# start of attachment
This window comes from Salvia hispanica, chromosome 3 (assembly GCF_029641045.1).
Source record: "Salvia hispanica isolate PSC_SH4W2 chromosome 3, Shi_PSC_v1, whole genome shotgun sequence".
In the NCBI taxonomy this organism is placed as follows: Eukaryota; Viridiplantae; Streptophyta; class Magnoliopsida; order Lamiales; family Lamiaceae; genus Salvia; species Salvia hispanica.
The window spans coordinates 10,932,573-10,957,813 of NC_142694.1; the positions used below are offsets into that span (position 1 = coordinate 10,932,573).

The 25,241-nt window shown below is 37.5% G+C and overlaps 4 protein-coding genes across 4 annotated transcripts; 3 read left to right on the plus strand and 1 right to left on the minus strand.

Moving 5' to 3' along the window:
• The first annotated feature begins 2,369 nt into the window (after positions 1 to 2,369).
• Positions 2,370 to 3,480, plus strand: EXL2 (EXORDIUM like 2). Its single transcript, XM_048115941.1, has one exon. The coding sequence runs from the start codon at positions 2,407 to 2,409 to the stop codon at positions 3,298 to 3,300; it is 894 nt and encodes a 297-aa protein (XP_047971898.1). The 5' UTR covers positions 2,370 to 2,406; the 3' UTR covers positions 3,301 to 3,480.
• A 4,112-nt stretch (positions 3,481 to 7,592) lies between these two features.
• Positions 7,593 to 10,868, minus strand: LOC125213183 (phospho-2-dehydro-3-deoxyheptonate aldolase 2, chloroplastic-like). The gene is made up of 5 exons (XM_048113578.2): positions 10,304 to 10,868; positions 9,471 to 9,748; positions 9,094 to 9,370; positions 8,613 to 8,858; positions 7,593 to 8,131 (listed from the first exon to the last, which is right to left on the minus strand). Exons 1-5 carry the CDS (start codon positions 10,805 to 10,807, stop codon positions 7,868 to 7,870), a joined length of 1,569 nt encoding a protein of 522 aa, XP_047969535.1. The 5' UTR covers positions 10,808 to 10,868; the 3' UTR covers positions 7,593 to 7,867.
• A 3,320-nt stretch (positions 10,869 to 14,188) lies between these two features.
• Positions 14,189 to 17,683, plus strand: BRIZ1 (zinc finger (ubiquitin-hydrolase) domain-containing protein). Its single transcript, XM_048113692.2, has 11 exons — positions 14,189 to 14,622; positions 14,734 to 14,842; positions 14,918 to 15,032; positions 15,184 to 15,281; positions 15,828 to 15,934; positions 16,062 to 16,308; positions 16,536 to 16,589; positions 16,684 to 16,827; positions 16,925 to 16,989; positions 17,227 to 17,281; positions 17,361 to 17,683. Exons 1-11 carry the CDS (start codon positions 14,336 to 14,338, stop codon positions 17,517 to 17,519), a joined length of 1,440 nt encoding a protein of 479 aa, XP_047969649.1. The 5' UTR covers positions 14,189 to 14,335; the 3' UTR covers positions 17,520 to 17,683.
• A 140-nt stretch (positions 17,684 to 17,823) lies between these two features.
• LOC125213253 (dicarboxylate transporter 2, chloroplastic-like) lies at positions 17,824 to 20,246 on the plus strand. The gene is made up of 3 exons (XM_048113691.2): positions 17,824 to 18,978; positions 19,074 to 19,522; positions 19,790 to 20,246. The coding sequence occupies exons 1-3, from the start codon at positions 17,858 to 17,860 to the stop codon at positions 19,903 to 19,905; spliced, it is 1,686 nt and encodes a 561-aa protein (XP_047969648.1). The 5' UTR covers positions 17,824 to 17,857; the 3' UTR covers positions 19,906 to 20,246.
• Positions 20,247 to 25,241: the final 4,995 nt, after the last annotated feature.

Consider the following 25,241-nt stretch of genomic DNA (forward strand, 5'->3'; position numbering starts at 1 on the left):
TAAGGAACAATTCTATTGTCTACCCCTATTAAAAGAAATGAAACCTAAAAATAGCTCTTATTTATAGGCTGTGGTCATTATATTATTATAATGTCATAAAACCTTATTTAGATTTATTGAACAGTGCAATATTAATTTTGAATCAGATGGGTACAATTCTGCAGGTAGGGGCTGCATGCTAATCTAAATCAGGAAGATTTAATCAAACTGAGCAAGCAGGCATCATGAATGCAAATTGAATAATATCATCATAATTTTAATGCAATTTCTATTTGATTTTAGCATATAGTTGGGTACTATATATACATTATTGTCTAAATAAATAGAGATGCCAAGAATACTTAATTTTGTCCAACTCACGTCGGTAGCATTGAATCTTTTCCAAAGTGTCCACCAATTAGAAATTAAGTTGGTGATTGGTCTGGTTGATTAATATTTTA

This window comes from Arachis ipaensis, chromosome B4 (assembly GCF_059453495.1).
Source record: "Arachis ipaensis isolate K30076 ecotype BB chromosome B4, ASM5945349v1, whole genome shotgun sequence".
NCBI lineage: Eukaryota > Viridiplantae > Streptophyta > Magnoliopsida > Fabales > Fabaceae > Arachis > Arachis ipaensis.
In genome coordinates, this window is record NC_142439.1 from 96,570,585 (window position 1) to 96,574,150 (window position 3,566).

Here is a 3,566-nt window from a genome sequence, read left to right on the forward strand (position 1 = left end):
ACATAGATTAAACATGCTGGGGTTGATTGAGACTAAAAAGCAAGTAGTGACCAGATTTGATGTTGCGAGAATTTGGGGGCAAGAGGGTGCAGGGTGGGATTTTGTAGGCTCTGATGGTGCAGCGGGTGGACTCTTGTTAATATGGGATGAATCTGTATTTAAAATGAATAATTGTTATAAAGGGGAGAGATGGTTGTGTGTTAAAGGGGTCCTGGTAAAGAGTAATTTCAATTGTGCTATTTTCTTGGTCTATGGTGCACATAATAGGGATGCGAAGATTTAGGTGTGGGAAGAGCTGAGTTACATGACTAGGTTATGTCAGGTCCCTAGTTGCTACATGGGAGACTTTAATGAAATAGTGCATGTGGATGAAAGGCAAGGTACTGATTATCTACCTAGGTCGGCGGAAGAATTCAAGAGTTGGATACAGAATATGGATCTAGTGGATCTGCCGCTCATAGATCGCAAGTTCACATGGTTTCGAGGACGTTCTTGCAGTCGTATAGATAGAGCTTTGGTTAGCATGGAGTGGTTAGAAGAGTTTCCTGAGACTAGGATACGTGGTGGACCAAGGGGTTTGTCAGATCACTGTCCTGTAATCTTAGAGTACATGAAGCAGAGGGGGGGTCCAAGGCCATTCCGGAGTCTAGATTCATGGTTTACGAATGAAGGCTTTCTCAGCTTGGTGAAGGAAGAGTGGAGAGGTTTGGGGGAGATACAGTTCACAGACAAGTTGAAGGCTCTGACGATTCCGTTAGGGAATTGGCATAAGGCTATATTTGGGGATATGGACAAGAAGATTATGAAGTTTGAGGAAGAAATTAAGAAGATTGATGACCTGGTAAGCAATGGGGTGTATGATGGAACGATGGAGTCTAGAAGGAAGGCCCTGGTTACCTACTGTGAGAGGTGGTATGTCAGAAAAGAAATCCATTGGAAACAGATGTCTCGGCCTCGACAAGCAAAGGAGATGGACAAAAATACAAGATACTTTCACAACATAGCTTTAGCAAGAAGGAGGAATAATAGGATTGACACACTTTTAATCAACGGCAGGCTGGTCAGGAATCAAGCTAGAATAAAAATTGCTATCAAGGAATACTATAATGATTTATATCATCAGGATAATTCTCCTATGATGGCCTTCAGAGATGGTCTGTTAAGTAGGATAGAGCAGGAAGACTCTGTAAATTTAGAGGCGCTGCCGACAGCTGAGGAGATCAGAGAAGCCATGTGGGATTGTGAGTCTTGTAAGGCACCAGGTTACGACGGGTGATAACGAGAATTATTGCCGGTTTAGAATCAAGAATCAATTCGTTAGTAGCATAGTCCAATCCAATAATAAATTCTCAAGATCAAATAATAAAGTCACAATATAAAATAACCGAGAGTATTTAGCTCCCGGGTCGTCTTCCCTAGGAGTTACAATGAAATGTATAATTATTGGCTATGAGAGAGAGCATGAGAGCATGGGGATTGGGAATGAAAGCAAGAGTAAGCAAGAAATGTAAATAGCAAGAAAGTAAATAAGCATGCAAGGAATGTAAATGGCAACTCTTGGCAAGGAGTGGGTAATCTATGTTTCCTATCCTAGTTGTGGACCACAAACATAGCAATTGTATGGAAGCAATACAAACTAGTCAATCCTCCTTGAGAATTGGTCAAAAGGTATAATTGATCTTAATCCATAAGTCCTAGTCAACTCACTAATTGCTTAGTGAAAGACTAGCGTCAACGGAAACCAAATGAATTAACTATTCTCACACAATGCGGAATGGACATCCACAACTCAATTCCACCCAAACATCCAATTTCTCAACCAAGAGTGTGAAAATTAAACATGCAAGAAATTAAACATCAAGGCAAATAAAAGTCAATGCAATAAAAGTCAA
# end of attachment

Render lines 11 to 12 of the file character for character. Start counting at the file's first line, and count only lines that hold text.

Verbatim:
• A 3,320-nt stretch (positions 10,869 to 14,188) lies between these two features.
• Positions 14,189 to 17,683, plus strand: BRIZ1 (zinc finger (ubiquitin-hydrolase) domain-containing protein). Its single transcript, XM_048113692.2, has 11 exons — positions 14,189 to 14,622; positions 14,734 to 14,842; positions 14,918 to 15,032; positions 15,184 to 15,281; positions 15,828 to 15,934; positions 16,062 to 16,308; positions 16,536 to 16,589; positions 16,684 to 16,827; positions 16,925 to 16,989; positions 17,227 to 17,281; positions 17,361 to 17,683. Exons 1-11 carry the CDS (start codon positions 14,336 to 14,338, stop codon positions 17,517 to 17,519), a joined length of 1,440 nt encoding a protein of 479 aa, XP_047969649.1. The 5' UTR covers positions 14,189 to 14,335; the 3' UTR covers positions 17,520 to 17,683.